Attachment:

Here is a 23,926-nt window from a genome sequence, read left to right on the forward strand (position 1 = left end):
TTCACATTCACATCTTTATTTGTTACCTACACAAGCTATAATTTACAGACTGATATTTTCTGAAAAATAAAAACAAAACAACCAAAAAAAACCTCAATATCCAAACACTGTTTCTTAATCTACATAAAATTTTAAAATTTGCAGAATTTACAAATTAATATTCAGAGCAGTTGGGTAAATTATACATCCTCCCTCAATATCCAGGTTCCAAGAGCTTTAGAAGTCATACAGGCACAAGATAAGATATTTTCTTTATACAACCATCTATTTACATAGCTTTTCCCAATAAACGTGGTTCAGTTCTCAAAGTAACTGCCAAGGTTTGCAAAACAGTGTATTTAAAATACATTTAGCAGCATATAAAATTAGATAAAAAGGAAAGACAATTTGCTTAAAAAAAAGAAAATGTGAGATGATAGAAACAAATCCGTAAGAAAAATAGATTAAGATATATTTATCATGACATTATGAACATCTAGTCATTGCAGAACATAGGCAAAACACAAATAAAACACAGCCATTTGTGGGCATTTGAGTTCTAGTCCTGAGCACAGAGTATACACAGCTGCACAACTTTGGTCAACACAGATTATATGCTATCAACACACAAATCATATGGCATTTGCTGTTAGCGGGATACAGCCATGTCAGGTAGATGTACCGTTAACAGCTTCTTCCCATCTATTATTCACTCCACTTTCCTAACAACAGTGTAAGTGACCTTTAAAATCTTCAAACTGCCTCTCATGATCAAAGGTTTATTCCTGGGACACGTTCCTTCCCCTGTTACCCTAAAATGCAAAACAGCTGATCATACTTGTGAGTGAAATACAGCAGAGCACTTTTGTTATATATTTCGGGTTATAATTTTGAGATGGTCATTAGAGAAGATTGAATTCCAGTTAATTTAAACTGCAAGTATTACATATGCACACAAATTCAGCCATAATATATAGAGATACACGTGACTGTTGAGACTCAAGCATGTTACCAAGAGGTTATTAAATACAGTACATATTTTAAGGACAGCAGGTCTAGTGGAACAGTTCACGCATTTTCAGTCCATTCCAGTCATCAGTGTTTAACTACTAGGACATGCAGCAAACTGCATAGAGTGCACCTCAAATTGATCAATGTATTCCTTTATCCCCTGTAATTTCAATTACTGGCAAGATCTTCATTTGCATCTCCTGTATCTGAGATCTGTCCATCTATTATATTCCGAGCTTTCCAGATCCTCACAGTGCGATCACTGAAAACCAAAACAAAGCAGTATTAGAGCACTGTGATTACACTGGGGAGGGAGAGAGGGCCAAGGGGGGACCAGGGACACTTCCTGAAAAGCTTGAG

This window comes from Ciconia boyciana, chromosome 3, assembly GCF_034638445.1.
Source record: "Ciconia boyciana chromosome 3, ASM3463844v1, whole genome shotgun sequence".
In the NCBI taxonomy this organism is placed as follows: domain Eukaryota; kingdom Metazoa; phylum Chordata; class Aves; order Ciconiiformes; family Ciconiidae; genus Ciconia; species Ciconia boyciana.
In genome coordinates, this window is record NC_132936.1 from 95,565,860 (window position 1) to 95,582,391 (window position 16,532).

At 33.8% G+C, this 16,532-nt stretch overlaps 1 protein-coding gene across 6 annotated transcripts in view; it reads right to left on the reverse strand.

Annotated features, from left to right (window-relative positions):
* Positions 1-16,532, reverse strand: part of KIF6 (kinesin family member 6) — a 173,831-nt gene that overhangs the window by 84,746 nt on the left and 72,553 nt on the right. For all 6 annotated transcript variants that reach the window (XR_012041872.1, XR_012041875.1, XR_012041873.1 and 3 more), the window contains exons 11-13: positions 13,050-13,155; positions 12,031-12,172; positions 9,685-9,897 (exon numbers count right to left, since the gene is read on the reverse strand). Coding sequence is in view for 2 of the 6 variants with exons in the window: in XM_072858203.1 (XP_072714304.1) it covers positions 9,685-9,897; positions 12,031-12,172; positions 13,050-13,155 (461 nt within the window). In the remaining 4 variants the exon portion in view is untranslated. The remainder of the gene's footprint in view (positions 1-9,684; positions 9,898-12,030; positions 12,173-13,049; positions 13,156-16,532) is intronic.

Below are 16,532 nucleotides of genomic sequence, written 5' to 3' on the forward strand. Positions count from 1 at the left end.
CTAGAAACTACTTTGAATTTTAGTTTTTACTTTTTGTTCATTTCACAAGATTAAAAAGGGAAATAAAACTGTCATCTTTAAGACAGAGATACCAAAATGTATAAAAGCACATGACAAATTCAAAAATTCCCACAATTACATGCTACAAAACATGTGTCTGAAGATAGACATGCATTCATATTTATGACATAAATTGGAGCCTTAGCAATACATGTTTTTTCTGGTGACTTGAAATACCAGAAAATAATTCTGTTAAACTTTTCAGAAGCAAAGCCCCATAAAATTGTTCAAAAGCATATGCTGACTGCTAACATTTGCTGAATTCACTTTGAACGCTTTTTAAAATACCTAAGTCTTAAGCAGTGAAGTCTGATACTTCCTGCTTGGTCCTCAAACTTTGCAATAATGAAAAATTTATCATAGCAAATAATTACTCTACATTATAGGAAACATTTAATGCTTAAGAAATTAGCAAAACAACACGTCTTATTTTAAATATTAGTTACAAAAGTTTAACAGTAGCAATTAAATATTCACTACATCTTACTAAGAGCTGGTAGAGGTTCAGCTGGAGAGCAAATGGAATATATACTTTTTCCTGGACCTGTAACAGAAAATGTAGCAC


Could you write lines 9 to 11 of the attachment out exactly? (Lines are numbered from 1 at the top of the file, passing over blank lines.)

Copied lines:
* Positions 1-16,532, reverse strand: part of KIF6 (kinesin family member 6) — a 173,831-nt gene that overhangs the window by 84,746 nt on the left and 72,553 nt on the right. For all 6 annotated transcript variants that reach the window (XR_012041872.1, XR_012041875.1, XR_012041873.1 and 3 more), the window contains exons 11-13: positions 13,050-13,155; positions 12,031-12,172; positions 9,685-9,897 (exon numbers count right to left, since the gene is read on the reverse strand). Coding sequence is in view for 2 of the 6 variants with exons in the window: in XM_072858203.1 (XP_072714304.1) it covers positions 9,685-9,897; positions 12,031-12,172; positions 13,050-13,155 (461 nt within the window). In the remaining 4 variants the exon portion in view is untranslated. The remainder of the gene's footprint in view (positions 1-9,684; positions 9,898-12,030; positions 12,173-13,049; positions 13,156-16,532) is intronic.

Below are 16,532 nucleotides of genomic sequence, written 5' to 3' on the forward strand. Positions count from 1 at the left end.
CTAGAAACTACTTTGAATTTTAGTTTTTACTTTTTGTTCATTTCACAAGATTAAAAAGGGAAATAAAACTGTCATCTTTAAGACAGAGATACCAAAATGTATAAAAGCACATGACAAATTCAAAAATTCCCACAATTACATGCTACAAAACATGTGTCTGAAGATAGACATGCATTCATATTTATGACATAAATTGGAGCCTTAGCAATACATGTTTTTTCTGGTGACTTGAAATACCAGAAAATAATTCTGTTAAACTTTTCAGAAGCAAAGCCCCATAAAATTGTTCAAAAGCATATGCTGACTGCTAACATTTGCTGAATTCACTTTGAACGCTTTTTAAAATACCTAAGTCTTAAGCAGTGAAGTCTGATACTTCCTGCTTGGTCCTCAAACTTTGCAATAATGAAAAATTTATCATAGCAAATAATTACTCTACATTATAGGAAACATTTAATGCTTAAGAAATTAGCAAAACAACACGTCTTATTTTAAATATTAGTTACAAAAGTTTAACAGTAGCAATTAAATATTCACTACATCTTACTAAGAGCTGGTAGAGGTTCAGCTGGAGAGCAAATGGAATATATACTTTTTCCTGGACCTGTAACAGAAAATGTAGCAC